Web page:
San Diego A flawed microchip is a hacker’s best friend. Tortuga Logic aims to spot those flaws before they ever make it into a silicon chip.
Anyone who has paid attention to cybersecurity news has heard about such flaws, though they might not associate them with chip issues. The Meltdown and Spectre bugs are two problems traced to microchip defects.
Tortuga Logic, based in downtown San Diego, has its roots in two University of California campuses, including UC San Diego.
The business received $2 million in seed funding from Palo Alto-based Eclipse Ventures in the middle of 2017; that award was publicly announced in December. The funds are helping Tortuga Logic accelerate its engineering and, to a lesser extent, take its patented technology to market, said co-founder Jonny Valamehr.
“There isn’t a ton of software to do security verification,” said Valamehr, one of Tortuga Logic’s four co-founders and its chief operating officer.
Microchips contain billions of transistors — features that can act as amplifiers, or act as relay switches able to turn something on or off. That complicated combination of circuits and transistors is a physical object jammed into a tiny package. Even so, every chip begins life as a blueprint laid out by a chip-design software program.
Synopsys Inc. (Nasdaq: SNPS), Cadence Design Systems Inc. (Nasdaq: CDNS) and the Mentor unit of Siemens are the big three makers of chip-design software. The companies — based in Mountain View, San Jose and Portland, Oregon, respectively — operate in a space called EDA, or electronic design automation. Synopsys and Cadence have partnerships with Tortuga Logic; so does a smaller EDA player called OneSpin Solutions GmbH, based in Munich, Germany, with offices in San Jose.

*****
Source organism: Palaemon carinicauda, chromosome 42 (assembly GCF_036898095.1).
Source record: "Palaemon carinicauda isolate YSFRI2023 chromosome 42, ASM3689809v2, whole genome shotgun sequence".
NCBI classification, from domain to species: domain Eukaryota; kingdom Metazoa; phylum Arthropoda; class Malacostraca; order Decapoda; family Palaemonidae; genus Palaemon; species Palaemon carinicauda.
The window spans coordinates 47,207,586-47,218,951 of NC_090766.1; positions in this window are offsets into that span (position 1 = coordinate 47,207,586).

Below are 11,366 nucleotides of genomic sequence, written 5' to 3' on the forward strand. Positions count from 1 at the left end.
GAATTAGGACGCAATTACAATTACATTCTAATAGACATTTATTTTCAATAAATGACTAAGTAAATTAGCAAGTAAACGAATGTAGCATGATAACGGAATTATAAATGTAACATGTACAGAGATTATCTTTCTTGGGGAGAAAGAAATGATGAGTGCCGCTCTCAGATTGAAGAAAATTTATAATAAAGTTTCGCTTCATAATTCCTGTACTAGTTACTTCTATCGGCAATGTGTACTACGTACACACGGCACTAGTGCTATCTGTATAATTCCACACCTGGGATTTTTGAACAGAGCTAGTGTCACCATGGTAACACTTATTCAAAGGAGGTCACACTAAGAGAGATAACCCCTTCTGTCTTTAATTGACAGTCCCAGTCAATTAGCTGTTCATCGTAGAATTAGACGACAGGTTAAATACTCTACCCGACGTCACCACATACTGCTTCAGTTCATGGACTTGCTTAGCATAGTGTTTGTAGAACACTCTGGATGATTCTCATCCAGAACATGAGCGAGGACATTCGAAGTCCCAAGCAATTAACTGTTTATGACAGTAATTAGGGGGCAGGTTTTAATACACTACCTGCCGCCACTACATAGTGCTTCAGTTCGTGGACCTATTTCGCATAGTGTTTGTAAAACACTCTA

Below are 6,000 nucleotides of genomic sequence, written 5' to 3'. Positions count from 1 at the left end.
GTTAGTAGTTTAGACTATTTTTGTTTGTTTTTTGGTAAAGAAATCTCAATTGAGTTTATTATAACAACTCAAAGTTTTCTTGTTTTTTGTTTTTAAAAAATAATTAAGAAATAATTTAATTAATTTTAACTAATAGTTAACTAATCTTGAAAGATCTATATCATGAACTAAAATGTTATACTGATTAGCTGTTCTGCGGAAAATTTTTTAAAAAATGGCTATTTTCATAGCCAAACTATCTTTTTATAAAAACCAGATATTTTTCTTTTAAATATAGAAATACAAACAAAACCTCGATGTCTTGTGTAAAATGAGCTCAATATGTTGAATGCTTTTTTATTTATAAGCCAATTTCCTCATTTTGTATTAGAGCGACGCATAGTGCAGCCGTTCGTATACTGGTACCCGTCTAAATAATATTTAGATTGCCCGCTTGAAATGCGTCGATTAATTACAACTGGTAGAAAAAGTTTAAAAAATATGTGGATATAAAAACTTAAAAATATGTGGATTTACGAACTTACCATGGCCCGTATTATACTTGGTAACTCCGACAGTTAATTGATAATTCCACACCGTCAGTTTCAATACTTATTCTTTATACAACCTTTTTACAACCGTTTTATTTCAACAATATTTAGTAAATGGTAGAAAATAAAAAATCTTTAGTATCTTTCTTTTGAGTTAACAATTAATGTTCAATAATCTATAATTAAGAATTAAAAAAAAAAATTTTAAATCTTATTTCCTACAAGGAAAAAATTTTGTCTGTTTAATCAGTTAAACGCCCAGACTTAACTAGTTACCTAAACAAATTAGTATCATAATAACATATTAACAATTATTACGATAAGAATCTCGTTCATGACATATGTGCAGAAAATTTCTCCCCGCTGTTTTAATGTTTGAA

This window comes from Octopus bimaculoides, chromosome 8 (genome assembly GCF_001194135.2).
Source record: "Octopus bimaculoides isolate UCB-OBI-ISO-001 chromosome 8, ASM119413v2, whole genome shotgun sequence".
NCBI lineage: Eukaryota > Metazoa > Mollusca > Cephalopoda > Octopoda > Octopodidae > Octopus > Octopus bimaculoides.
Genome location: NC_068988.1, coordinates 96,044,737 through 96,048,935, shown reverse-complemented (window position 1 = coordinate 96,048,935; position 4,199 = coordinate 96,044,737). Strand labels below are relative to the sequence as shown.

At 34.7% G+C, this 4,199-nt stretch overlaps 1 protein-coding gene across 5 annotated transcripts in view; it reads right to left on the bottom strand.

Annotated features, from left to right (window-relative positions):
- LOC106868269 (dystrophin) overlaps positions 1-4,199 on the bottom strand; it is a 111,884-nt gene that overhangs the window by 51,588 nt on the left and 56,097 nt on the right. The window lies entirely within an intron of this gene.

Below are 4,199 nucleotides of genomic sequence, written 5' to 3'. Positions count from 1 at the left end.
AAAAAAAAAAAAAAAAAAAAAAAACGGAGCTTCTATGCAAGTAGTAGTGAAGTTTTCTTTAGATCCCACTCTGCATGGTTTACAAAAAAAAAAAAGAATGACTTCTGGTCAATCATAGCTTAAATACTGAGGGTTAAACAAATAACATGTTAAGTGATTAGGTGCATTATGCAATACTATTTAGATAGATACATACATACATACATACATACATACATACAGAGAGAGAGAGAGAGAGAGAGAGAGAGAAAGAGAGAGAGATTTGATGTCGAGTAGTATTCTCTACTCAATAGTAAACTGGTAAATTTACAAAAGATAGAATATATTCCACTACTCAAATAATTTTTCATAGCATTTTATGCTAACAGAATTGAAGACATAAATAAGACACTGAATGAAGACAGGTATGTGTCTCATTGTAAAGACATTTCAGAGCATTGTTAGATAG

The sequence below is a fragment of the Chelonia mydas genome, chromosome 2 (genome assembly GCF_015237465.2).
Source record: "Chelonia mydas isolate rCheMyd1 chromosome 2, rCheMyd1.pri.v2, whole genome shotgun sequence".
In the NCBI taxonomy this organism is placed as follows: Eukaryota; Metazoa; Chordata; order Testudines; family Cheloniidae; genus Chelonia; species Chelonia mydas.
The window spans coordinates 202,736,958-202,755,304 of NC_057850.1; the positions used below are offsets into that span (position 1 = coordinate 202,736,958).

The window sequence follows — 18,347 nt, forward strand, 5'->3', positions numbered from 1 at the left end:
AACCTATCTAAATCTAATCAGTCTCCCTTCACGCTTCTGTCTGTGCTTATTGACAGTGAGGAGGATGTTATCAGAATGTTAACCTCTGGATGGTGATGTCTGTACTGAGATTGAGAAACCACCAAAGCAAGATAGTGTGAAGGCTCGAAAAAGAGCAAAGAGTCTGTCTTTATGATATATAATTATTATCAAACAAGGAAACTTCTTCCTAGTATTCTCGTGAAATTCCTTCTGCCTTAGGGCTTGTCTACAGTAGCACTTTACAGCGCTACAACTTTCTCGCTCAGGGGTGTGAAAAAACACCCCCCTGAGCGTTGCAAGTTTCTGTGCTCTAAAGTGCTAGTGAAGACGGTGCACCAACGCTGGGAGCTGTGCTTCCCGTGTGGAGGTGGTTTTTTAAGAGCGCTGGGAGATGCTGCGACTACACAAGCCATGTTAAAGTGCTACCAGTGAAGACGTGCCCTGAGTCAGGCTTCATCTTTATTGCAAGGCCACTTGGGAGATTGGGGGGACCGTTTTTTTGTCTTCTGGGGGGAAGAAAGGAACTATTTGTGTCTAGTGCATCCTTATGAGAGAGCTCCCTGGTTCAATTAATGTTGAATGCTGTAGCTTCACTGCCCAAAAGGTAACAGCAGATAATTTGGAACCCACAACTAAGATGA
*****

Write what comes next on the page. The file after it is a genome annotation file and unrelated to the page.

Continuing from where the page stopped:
Tortuga Logic’s software aims to look over a microchip design at several stages of its development, to make sure no flaw has crept in. Those stages might include the point where all the chip subsystems come together for the first time, and the point when the chipmaker first adds software to the mix.
Chipmakers test their chips for such flaws but they may not be testing them enough, said Valamehr, who holds a doctorate in electrical and computer engineering. The three other company founders have doctoral degrees in similar areas.
Tortuga’s first software product, called Prospect, evaluates security in smaller portions of chips. A second product called Unison will go on sale soon. On a recent weekday in the downtown workspace that Tortuga shares with other companies, engineers were getting the product ready.